20 September 2020

Posts Tagged ‘yellow warbler’

Anticipation

Monday, September 7th, 2020
Blue-gray Gnatcatcher, East Millcreek, Salt Lake City, Utah, 07 September 2020.
Blue-gray Gnatcatcher.
Broad-tailed Hummingbird, East Millcreek, Salt Lake City, Utah, 07 September 2020.
Broad-tailed Hummingbird.

The drought might break tonight, as a chance of precipitation is forecast. Also a dip in temperatures—about a 40-degree dip. But this morning’s hike was shady and dry and quiet, much like the last few. (Also smoky, from California fires.)

Not a lot of species, but I missed a couple—including a quick-moving yellow-green bird with a peculiar chip note—although I did spy a Yellow Warbler.

Now I’m mostly anticipating the next couple of cold, windy, wintry days.

Grandeur Peak Area List
Beginning at 8:07 a.m., I hiked a few hundred feet up a mountain.

1. Mourning Dove
2. House Finch*
3. Woodhouse’s Scrub-jay
4. Blue-gray Gnatcatcher
5. Western Tanager (v)
6. Eurasian Collared Dove
7. Spotted Towhee
8. Black-capped Chickadee
9. Broad-tailed Hummingbird
10. Yellow Warbler
11. Lesser Goldfinch**

Elsewhere

12. Black-billed Magpie
13. California Quail
14. American Robin

Mammals

Rock Squirrel

(v) Voice only
*Also elsewhere
**Voice only elsewhere

Rufous Hummer

Tuesday, August 11th, 2020
Rufous Hummingbird (immature male).
Rufous Hummingbird (immature male).
Rufous Hummingbird (imm. male), East Millcreek, Salt Lake City, Utah, 11 August 2020.

I overslept this morning. Not a lot—just enough to feel well-rested and rarin’ to hike. Matter of fact, dog and I made it up to the trailhead only a half-hour later than usual. And thanks to that thirty-minute delay, I saw my first-of-Utah (and second ever) Rufous Hummingbird.

Got a look at my first RUHU several years ago back in Rockport, Maine, where they don’t belong. (The crazy vagrant was chasing away the native ruby-throats from a feeder.) They’re not uncommon here, turns out—but the maps show them mostly passing through during migration.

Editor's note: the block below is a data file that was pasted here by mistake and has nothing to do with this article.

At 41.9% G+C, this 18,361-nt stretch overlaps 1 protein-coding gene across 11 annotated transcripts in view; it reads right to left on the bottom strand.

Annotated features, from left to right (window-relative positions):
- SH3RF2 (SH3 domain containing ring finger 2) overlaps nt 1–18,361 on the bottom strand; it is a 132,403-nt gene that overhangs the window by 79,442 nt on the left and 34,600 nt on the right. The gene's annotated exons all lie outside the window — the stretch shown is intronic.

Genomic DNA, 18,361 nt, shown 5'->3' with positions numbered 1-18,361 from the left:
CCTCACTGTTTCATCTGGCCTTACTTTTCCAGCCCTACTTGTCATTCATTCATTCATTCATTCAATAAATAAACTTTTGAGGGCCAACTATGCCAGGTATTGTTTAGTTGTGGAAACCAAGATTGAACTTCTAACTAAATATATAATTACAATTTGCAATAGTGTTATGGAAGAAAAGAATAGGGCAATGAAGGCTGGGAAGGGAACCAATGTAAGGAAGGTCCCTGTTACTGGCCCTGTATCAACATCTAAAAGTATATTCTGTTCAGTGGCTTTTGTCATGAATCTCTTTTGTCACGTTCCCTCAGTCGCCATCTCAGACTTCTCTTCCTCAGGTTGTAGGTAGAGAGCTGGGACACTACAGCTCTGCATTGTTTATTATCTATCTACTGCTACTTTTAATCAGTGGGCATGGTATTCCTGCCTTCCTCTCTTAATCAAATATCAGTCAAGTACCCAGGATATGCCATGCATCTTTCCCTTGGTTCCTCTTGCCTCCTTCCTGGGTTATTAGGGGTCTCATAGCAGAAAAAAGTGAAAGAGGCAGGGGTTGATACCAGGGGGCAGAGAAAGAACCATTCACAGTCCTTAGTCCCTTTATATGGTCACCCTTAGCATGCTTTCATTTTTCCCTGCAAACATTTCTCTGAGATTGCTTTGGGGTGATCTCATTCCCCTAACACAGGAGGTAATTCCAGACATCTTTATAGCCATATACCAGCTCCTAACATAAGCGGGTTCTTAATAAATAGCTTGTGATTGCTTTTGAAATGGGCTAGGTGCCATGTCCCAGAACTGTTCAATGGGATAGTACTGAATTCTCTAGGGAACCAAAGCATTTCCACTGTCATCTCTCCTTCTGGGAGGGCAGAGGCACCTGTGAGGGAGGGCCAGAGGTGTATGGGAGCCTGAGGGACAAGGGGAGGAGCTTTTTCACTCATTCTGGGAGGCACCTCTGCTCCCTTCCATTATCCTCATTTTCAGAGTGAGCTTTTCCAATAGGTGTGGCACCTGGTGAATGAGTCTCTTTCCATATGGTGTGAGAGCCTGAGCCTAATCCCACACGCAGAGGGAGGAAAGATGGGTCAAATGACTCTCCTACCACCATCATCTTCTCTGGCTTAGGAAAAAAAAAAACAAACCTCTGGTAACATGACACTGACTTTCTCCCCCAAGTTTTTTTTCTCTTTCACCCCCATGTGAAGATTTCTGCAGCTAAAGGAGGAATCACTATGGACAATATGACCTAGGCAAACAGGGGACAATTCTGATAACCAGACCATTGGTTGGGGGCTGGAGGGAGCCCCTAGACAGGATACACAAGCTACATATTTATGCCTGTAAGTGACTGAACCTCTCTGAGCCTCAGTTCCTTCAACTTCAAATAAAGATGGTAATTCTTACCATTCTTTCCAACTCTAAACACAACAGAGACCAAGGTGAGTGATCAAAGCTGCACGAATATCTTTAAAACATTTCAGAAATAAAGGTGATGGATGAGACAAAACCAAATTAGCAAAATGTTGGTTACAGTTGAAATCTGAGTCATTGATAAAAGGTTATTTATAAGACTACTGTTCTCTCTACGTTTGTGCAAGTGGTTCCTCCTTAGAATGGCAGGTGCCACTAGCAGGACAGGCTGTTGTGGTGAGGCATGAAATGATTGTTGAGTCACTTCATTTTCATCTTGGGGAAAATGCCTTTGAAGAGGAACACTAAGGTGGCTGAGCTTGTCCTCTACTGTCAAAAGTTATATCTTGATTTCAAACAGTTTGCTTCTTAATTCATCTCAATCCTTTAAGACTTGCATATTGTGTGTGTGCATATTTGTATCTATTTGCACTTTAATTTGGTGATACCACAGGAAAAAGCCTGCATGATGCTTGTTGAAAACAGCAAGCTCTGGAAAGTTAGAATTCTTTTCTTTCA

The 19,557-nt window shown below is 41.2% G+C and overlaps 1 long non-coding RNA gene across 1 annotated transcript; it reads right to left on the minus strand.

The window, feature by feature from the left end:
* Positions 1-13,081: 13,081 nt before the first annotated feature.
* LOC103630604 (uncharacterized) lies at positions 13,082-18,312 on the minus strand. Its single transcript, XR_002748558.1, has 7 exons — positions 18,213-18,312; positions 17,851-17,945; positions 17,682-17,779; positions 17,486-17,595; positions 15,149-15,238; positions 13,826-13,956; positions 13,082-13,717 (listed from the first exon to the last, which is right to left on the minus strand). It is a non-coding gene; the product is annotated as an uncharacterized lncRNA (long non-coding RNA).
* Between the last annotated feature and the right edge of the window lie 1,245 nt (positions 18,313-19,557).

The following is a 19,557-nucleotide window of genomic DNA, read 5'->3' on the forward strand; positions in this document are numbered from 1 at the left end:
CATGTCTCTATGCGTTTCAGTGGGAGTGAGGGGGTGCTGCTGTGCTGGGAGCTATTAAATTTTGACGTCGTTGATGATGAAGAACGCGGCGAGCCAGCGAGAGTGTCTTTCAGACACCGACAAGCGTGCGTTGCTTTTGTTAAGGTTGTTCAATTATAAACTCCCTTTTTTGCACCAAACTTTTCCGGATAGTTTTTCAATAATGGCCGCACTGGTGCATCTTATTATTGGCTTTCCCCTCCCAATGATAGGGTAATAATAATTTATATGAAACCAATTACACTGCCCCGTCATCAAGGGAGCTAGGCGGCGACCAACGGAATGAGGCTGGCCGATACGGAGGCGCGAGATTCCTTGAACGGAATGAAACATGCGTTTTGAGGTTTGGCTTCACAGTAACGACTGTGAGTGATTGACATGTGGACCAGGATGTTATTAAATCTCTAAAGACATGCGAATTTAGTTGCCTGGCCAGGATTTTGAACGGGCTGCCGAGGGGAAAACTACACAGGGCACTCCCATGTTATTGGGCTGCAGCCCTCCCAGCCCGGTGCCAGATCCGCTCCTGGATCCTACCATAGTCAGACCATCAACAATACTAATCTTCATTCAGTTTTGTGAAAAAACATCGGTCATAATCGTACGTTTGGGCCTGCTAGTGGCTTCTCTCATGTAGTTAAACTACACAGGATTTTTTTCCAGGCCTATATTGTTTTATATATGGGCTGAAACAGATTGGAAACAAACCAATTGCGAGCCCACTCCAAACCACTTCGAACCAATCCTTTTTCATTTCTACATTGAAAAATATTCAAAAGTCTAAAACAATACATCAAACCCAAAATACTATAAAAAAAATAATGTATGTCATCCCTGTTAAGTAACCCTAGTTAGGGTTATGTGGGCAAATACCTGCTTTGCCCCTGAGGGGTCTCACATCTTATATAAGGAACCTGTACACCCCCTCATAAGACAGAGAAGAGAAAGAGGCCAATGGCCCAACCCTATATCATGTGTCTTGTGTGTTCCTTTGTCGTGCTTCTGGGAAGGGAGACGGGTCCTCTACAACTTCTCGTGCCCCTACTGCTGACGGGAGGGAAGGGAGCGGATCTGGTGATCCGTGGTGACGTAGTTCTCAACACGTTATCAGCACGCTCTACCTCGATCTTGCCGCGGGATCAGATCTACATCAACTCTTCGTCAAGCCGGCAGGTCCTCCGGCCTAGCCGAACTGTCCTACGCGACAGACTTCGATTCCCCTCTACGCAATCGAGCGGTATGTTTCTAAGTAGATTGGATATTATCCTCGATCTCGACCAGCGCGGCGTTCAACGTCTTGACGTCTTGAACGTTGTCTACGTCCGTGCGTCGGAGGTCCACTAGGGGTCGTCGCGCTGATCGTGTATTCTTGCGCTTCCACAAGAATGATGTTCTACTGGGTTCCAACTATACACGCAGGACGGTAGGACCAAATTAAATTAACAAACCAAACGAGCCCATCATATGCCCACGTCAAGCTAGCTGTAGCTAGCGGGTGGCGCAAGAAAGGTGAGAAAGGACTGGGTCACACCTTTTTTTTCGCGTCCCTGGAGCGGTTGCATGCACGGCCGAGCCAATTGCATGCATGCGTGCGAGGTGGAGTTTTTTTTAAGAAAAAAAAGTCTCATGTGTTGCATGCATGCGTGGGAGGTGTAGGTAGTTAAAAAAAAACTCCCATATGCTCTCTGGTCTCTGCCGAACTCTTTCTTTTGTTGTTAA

Today’s bird was a young male perched quite a ways off the trail. I managed a bunch of (not great) pics—which is how I identified it this evening. It’s russet sides, those few little bright throat feathers flashing in the sun.

Thanks, little guy, for making this a memorable morning.

Grandeur Peak Area List
Beginning at 8:30 a.m., I hiked a few hundred feet up a mountain.

1. Woodhouse’s Scrub-jay
2. Blue-gray Gnatcatcher
3. Black-chinned Hummingbird
4. Lazuli Bunting (v)
5. Yellow Warbler
6. Mourning Dove
7. Black-capped Chickadee
8. Spotted Towhee
9. House Finch**
10. Cooper’s Hawk
11. Broad-tailed Hummingbird*
12. Rufous Hummingbird
13. American Robin
14. Rock Pigeon
15. Green-tailed Towhee

Elsewhere

16. Eurasian Collared Dove

Mammals

Rock Squirrel

(v) Voice only
*Also elsewhere

**Voice only elsewhere

The Unexpected

Tuesday, August 4th, 2020
Ruffed Grouse, East Millcreek, Salt Lake City, Utah, 04 August 2020.
Ruffed Grouse.
Plumbeous Vireo, East Millcreek, Salt Lake City, Utah, 04 August 2020.
Plumbeous Vireo.

This morning was chilly compared to recent mornings. Right away, as dog and I started up the switchback, birds began to make themselves apparent. The usual suspects mostly (albeit not singing so much as they used to), until we got to the shade of Coyote Canyon, when things got exciting.

First were the wing-trills of the Broad-tailed Hummingbirds that’ve been following us up the cool valley there in past days. Soon enough I heard heard a short, sweet, subtle warble, which turned out to be a female grosbeak’s. Then I spied my first Warbling Vireo in a few days, a random Yellow Warbler in the leafy maples, then another bird up there I could not quickly ID—apparently a young bird, being fed by a parent. I got a photo, thought, which revealed it to be a Plumbeous Vireo (only my third-ever glimpse of the species).

The short climb was thrillingly birdy. Then, unexpectedly, I happened to notice two Ruffed Grouse in the thick greenery not six feet off the trail. Possibly a female and a young bird. Also unexpectedly, they did not fly—just stood contemplating me as I snapped photos, then moseyed off into the vegetation.

Grandeur Peak Area List
Beginning at 8 a.m., I hiked a few hundred feet up a mountain.

1. Woodhouse’s Scrub-jay
2. Rock Pigeon*
3. Mourning Dove*
4. American Robin
5. Blue-gray Gnatcatcher
6. House Finch**
7. Black-chinned Hummingbird*
8. Black-capped Chickadee
9. Black-billed Magpie (v)
10. Spotted Towhee
11. Pine Siskin (v)
12. Broad-tailed Hummingbird
13. Warbling Vireo
14. Plumbeous Vireo
15. Yellow Warbler
16. Black-headed Grosbeak
17. Ruffed Grouse
18. Lazuli Bunting
19. Lesser Goldfinch** (v)

Elsewhere

20. California Quail
21. Song Sparrow
22. House Sparrow (v)
23. Northern Flicker (v)
24. Eurasian Collared Dove

Mammals

Red Squirrel
Mountain Cottontail

(v) Voice only
*Also elsewhere

**Voice only elsewhere

 
Bird Report is a (sometimes intermittent) record of the birds I encounter while hiking, see while driving, or spy outside my window. —Brian Willson



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